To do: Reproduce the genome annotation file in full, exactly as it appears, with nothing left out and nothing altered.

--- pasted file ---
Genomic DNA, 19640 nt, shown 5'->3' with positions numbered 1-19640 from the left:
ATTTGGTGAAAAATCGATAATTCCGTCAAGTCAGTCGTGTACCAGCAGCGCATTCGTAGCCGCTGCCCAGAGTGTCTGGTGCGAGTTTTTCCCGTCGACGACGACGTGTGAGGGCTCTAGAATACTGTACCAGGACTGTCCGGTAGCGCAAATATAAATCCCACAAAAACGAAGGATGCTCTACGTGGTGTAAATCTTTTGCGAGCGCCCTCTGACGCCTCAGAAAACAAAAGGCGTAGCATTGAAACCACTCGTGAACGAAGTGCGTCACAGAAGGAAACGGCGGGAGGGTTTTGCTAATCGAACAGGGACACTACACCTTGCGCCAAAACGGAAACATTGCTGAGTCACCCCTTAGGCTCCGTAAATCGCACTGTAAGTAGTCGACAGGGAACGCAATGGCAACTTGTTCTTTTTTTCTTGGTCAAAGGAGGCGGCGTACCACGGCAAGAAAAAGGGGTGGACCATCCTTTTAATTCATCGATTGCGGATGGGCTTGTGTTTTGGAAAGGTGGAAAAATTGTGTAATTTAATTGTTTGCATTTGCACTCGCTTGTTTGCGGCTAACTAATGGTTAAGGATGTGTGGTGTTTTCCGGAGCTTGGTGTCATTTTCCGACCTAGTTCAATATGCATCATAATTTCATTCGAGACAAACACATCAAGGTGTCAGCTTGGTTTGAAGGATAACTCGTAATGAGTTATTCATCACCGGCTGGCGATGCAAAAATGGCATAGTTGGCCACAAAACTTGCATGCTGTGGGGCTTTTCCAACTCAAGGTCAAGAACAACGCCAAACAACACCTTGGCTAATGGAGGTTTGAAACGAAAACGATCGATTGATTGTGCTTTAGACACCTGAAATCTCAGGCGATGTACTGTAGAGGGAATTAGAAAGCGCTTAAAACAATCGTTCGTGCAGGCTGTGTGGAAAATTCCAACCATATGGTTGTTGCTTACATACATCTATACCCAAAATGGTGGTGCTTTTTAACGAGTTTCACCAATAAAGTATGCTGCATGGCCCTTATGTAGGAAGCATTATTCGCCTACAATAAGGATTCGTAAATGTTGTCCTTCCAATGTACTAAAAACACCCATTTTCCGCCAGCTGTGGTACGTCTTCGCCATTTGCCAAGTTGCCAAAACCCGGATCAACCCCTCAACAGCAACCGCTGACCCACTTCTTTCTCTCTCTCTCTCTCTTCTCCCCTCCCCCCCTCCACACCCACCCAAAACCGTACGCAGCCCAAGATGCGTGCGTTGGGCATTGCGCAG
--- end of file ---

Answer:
Genomic DNA, 19640 nt, shown 5'->3' with positions numbered 1-19640 from the left:
ATTTGGTGAAAAATCGATAATTCCGTCAAGTCAGTCGTGTACCAGCAGCGCATTCGTAGCCGCTGCCCAGAGTGTCTGGTGCGAGTTTTTCCCGTCGACGACGACGTGTGAGGGCTCTAGAATACTGTACCAGGACTGTCCGGTAGCGCAAATATAAATCCCACAAAAACGAAGGATGCTCTACGTGGTGTAAATCTTTTGCGAGCGCCCTCTGACGCCTCAGAAAACAAAAGGCGTAGCATTGAAACCACTCGTGAACGAAGTGCGTCACAGAAGGAAACGGCGGGAGGGTTTTGCTAATCGAACAGGGACACTACACCTTGCGCCAAAACGGAAACATTGCTGAGTCACCCCTTAGGCTCCGTAAATCGCACTGTAAGTAGTCGACAGGGAACGCAATGGCAACTTGTTCTTTTTTTCTTGGTCAAAGGAGGCGGCGTACCACGGCAAGAAAAAGGGGTGGACCATCCTTTTAATTCATCGATTGCGGATGGGCTTGTGTTTTGGAAAGGTGGAAAAATTGTGTAATTTAATTGTTTGCATTTGCACTCGCTTGTTTGCGGCTAACTAATGGTTAAGGATGTGTGGTGTTTTCCGGAGCTTGGTGTCATTTTCCGACCTAGTTCAATATGCATCATAATTTCATTCGAGACAAACACATCAAGGTGTCAGCTTGGTTTGAAGGATAACTCGTAATGAGTTATTCATCACCGGCTGGCGATGCAAAAATGGCATAGTTGGCCACAAAACTTGCATGCTGTGGGGCTTTTCCAACTCAAGGTCAAGAACAACGCCAAACAACACCTTGGCTAATGGAGGTTTGAAACGAAAACGATCGATTGATTGTGCTTTAGACACCTGAAATCTCAGGCGATGTACTGTAGAGGGAATTAGAAAGCGCTTAAAACAATCGTTCGTGCAGGCTGTGTGGAAAATTCCAACCATATGGTTGTTGCTTACATACATCTATACCCAAAATGGTGGTGCTTTTTAACGAGTTTCACCAATAAAGTATGCTGCATGGCCCTTATGTAGGAAGCATTATTCGCCTACAATAAGGATTCGTAAATGTTGTCCTTCCAATGTACTAAAAACACCCATTTTCCGCCAGCTGTGGTACGTCTTCGCCATTTGCCAAGTTGCCAAAACCCGGATCAACCCCTCAACAGCAACCGCTGACCCACTTCTTTCTCTCTCTCTCTCTCTTCTCCCCTCCCCCCCTCCACACCCACCCAAAACCGTACGCAGCCCAAGATGCGTGCGTTGGGCATTGCGCAG